POSTED IN: Brittany Wallman (160)

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November 25, 2009

What makes children laugh?

There is nothing quite as enlightening as the full belly laugh from a small child. Honestly the best sound I have ever heard. Lately around our house, my six year old has taken to telling jokes. This began slowly last year when she started Pre-K, and I would hear her telling knock-knock jokes to her friends. Usually the punchline would make no sense at all, and yet they would laugh uncontrollably anyway.

All of this girlie giggling got me thinking — at what age do kids "get it"? I really feel that at 6 she is still too young to honestly understand many of the jokes I tell her (granted, I don't know that many). So I decided to do a little research, and I found this very cool article on LaughterRemedy.com which explains what makes children laugh. The article is a bit long, but offers some great insight and ideas for giving your kids a good chuckle—it even replayed the scenario with my daughter verbatim. Wild.

Now that I understand a little more about what makes kids laugh, I need some material. Once again I turn to Google and I'm handsomely rewarded with a great site on Yahoo! Kids. Now I'm ready to start my career as a comic. Share some of your favorite kid friendly jokes with us in the comments.

POSTED IN: Activities (143), Chris Tiedje (51), Entertainment (114), Toddler (127)

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November 23, 2009

I make my kids ask for their allowance, and they never do

I instituted a weekly allowance program in the Wallman-Norman household years ago. So far, I've barely paid any of it out. My rule: If you don't ask, you don't get.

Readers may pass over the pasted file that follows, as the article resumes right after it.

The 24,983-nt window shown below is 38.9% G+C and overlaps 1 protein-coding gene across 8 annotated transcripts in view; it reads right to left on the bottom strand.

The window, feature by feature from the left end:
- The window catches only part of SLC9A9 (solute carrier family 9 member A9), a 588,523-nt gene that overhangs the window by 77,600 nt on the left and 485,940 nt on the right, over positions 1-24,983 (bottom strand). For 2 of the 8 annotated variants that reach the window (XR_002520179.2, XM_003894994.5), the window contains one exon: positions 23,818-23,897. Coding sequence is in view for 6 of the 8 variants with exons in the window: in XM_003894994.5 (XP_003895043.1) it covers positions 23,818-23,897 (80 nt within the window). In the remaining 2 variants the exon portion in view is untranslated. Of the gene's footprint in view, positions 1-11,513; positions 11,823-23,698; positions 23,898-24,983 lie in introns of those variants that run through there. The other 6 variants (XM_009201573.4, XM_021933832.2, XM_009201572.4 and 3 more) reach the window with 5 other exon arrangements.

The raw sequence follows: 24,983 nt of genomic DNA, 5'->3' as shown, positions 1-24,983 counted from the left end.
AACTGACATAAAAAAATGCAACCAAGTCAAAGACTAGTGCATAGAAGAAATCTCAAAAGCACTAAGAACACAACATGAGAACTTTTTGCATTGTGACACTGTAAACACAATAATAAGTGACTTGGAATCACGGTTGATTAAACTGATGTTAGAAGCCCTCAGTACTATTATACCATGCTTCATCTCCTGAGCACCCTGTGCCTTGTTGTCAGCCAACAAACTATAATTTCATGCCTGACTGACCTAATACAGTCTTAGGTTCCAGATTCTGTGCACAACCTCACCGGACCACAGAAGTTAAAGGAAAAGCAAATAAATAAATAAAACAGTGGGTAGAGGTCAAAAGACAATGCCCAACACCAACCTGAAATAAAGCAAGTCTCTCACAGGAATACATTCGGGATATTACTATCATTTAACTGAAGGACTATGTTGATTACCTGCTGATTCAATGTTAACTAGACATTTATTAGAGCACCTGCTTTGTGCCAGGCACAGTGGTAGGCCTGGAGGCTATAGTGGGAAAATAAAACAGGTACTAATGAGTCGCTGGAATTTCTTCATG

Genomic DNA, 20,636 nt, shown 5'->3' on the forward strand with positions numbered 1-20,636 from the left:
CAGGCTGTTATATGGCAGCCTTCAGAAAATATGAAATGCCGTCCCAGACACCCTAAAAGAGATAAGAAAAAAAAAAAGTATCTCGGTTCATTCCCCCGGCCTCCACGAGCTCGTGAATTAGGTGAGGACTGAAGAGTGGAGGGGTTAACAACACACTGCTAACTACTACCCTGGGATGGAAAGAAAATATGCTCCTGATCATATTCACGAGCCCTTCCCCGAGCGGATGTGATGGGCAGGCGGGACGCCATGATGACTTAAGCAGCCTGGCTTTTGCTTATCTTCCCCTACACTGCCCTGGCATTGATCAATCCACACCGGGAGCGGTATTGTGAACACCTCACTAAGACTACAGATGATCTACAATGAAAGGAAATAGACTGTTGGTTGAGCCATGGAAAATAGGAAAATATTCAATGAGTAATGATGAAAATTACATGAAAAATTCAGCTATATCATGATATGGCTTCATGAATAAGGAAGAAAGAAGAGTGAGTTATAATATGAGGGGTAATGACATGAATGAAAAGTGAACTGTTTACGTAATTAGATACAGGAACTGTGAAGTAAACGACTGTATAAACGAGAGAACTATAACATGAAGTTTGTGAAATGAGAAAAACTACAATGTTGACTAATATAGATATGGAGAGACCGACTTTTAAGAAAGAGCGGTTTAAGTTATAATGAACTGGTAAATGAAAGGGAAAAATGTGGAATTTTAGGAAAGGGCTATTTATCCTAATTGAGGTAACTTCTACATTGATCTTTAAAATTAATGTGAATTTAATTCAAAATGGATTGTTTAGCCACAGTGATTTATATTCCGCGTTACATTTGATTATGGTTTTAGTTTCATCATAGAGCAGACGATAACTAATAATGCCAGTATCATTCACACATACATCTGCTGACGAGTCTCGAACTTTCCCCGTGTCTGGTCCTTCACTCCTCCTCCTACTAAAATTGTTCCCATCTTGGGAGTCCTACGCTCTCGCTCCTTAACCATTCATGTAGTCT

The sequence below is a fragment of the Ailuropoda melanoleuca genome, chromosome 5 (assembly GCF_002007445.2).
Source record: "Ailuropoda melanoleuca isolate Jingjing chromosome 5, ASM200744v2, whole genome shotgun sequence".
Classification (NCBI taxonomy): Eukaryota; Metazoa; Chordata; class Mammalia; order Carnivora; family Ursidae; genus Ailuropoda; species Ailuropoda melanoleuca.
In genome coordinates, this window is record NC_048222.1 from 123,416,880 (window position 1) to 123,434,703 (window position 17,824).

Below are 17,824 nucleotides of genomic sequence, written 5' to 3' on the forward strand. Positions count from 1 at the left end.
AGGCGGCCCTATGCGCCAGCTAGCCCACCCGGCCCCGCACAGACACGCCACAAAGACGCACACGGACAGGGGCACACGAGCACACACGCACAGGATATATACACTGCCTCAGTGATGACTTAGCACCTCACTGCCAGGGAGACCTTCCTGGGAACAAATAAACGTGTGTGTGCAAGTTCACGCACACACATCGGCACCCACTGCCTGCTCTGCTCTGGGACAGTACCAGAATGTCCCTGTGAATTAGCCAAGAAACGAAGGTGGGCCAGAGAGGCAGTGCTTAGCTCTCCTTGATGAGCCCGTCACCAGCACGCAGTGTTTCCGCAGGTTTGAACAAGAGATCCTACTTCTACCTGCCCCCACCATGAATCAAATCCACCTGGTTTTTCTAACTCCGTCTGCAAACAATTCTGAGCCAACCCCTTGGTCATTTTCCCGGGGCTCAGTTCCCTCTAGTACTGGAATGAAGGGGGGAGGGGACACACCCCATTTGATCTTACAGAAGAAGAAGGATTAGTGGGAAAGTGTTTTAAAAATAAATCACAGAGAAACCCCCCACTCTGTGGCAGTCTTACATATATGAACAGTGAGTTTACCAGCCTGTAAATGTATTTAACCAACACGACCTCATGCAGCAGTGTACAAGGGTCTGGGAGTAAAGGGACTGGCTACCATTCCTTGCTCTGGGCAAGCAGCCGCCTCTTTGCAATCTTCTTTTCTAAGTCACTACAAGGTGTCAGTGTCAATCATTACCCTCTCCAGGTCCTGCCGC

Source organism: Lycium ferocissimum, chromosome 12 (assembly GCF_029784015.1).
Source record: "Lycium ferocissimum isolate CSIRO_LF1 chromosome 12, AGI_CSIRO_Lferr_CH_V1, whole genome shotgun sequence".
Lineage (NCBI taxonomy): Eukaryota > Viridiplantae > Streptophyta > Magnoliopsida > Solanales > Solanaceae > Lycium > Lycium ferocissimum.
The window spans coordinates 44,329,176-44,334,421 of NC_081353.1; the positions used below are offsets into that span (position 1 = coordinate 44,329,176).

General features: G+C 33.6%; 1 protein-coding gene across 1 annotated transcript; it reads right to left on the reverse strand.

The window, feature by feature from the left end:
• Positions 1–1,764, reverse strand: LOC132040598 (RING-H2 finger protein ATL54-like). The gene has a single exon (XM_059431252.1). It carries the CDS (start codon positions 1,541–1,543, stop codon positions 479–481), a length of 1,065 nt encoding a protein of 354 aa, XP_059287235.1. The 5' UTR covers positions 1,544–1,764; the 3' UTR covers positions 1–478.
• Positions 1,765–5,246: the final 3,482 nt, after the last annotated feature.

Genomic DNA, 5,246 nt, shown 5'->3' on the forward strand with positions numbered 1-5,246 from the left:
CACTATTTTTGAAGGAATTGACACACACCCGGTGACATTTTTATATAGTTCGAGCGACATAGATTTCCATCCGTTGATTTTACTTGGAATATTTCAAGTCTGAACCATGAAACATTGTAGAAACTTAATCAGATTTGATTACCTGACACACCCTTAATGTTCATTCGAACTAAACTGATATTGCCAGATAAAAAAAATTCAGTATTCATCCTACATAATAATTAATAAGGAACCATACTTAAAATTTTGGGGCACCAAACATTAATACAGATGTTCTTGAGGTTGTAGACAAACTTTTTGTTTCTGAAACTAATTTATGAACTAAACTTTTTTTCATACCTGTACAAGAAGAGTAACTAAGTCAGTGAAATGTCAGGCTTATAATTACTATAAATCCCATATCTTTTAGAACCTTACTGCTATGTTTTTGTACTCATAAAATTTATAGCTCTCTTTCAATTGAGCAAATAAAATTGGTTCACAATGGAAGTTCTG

Some of you might be trying to decide how to handle allowance. I weighed all the options a long time ago and came up with this:

My allowance program is a set amount. Creed gets $5; he's 14. Lily gets $1; she's 7. We don't have a checklist of chores on the refrigerator. But each kid has work to do, including making their beds in the morning. If either of them asked for a raise, I'd consider it. Of course I'd add to their duties.

Theoretically, the allowance gets paid as long as neither of them did something outrageous that week. I consider it a pre-job. I get paid my salary at work, whether I wrote 20 stories or two.

But neither kid asks for the money. And my Rule No. 1 is "You have to invoice the person who owes you money. You have to ask me for your allowance.'' I consider it a lack of responsibility if they don't come ask for the money. They have to ask on Sunday, too, because that's payday for them, I've told them.

It concerns me that they don't value money. I think that might mean they've never wanted anything badly enough to save up for it, and secondly, it means I've given them too much.